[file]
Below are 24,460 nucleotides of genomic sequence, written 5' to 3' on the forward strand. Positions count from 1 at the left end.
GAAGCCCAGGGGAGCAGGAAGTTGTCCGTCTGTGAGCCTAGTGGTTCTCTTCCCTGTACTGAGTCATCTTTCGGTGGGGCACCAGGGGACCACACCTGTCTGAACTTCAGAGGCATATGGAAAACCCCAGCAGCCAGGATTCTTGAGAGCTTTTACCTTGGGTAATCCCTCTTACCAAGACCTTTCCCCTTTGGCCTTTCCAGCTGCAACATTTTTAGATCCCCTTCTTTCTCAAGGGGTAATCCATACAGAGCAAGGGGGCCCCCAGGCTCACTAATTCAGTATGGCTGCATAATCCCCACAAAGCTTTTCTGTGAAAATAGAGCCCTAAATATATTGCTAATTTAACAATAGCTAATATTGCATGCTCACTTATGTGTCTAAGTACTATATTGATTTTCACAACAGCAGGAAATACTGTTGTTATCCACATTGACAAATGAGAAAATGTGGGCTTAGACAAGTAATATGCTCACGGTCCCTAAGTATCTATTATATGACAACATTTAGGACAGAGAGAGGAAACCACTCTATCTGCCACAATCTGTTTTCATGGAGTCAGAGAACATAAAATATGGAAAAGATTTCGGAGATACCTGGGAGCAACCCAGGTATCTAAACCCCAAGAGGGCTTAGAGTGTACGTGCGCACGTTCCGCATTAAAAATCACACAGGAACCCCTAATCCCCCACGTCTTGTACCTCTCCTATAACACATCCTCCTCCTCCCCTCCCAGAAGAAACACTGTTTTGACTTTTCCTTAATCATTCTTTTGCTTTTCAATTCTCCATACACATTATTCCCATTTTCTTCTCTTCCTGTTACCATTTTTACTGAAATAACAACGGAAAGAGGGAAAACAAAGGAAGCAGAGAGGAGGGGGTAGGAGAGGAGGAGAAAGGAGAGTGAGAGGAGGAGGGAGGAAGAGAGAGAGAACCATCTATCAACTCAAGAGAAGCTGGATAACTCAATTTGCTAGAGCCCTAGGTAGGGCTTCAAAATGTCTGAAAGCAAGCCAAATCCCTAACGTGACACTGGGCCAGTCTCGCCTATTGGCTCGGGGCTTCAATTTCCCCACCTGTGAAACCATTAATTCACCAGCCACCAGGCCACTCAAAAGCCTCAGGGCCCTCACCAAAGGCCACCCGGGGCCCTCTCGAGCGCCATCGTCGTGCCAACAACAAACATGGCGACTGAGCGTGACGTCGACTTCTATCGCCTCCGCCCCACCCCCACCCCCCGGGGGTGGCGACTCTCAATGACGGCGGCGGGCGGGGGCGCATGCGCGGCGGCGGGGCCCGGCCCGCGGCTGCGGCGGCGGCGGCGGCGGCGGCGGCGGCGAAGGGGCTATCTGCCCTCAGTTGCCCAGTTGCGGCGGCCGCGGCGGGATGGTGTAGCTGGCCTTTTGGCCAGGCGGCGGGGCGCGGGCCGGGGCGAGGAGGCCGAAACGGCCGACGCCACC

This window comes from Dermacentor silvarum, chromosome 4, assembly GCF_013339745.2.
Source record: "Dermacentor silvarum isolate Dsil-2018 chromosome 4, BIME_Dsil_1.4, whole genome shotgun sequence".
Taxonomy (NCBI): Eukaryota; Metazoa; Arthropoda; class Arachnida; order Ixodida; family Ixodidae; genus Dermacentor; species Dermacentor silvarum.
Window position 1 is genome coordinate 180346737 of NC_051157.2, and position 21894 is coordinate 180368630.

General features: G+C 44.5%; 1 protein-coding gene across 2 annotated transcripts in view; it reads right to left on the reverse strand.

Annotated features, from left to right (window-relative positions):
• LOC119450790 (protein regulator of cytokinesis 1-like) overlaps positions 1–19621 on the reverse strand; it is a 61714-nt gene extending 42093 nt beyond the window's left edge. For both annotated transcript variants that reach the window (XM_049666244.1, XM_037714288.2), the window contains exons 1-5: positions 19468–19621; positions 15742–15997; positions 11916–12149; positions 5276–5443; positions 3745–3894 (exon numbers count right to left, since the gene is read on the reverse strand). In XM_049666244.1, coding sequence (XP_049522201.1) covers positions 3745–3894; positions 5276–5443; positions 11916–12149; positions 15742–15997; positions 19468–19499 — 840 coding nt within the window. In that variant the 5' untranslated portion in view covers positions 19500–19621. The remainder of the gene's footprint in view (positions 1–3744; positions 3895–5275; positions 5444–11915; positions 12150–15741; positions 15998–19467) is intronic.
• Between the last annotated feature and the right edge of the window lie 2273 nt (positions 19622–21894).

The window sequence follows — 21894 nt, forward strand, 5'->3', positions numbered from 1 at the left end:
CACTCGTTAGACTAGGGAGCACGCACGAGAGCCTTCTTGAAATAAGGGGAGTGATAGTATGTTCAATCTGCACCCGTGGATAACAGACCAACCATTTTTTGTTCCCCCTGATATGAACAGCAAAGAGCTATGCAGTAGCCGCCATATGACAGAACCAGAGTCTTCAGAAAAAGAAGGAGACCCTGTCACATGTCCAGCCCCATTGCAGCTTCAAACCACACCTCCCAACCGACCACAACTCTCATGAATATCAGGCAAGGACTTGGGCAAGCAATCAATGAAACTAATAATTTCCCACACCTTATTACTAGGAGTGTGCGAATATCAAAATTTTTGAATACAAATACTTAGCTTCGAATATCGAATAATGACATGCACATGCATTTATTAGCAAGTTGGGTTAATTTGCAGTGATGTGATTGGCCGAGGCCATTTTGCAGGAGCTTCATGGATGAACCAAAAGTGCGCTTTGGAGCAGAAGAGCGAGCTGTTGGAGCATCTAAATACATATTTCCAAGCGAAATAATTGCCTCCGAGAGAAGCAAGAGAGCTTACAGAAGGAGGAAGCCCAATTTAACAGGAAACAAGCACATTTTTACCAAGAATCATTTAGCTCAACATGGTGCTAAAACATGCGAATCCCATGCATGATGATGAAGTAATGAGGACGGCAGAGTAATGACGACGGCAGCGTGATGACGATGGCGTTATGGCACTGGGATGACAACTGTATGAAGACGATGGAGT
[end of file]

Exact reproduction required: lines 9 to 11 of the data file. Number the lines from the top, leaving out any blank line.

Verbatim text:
• LOC119450790 (protein regulator of cytokinesis 1-like) overlaps positions 1–19621 on the reverse strand; it is a 61714-nt gene extending 42093 nt beyond the window's left edge. For both annotated transcript variants that reach the window (XM_049666244.1, XM_037714288.2), the window contains exons 1-5: positions 19468–19621; positions 15742–15997; positions 11916–12149; positions 5276–5443; positions 3745–3894 (exon numbers count right to left, since the gene is read on the reverse strand). In XM_049666244.1, coding sequence (XP_049522201.1) covers positions 3745–3894; positions 5276–5443; positions 11916–12149; positions 15742–15997; positions 19468–19499 — 840 coding nt within the window. In that variant the 5' untranslated portion in view covers positions 19500–19621. The remainder of the gene's footprint in view (positions 1–3744; positions 3895–5275; positions 5444–11915; positions 12150–15741; positions 15998–19467) is intronic.
• Between the last annotated feature and the right edge of the window lie 2273 nt (positions 19622–21894).

The window sequence follows — 21894 nt, forward strand, 5'->3', positions numbered from 1 at the left end: